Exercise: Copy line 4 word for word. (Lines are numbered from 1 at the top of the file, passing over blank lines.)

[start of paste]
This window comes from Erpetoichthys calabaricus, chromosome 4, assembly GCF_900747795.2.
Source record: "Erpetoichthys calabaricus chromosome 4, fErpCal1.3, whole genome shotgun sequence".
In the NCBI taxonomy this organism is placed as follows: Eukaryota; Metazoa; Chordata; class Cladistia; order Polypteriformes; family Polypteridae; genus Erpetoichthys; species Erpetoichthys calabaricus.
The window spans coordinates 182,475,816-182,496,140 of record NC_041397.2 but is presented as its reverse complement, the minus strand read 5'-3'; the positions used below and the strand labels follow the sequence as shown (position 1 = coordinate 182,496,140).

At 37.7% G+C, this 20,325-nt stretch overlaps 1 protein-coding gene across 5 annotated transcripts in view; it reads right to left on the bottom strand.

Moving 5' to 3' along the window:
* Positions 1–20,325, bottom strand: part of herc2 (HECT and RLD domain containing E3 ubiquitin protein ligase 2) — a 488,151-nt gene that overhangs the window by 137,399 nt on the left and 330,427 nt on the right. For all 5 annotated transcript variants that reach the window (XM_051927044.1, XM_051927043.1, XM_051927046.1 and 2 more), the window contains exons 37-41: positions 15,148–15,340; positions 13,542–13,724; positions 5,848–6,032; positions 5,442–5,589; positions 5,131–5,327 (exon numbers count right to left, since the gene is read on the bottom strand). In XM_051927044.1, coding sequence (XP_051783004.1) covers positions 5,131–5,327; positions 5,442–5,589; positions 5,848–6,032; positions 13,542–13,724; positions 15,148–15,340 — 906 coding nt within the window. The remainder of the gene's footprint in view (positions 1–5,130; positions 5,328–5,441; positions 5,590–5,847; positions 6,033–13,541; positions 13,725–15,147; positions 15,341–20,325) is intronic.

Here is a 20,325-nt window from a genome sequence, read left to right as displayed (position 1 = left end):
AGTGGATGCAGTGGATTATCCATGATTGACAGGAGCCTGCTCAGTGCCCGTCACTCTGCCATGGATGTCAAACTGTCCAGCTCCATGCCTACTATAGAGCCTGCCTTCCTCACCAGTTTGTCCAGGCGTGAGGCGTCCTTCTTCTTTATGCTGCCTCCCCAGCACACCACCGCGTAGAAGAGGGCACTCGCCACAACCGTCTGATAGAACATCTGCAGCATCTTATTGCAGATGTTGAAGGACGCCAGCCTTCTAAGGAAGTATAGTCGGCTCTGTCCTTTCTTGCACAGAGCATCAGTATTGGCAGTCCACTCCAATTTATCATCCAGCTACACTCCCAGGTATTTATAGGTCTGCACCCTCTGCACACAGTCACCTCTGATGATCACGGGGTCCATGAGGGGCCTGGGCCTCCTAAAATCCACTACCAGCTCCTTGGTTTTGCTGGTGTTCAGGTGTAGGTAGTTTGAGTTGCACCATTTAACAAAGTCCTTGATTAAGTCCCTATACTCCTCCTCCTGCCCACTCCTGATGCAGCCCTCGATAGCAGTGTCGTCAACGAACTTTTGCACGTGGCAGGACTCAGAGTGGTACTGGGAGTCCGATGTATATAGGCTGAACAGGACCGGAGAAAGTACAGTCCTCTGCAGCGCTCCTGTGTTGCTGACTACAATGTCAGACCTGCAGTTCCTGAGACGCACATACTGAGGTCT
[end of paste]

The window spans coordinates 182,475,816-182,496,140 of record NC_041397.2 but is presented as its reverse complement, the minus strand read 5'-3'; the positions used below and the strand labels follow the sequence as shown (position 1 = coordinate 182,496,140).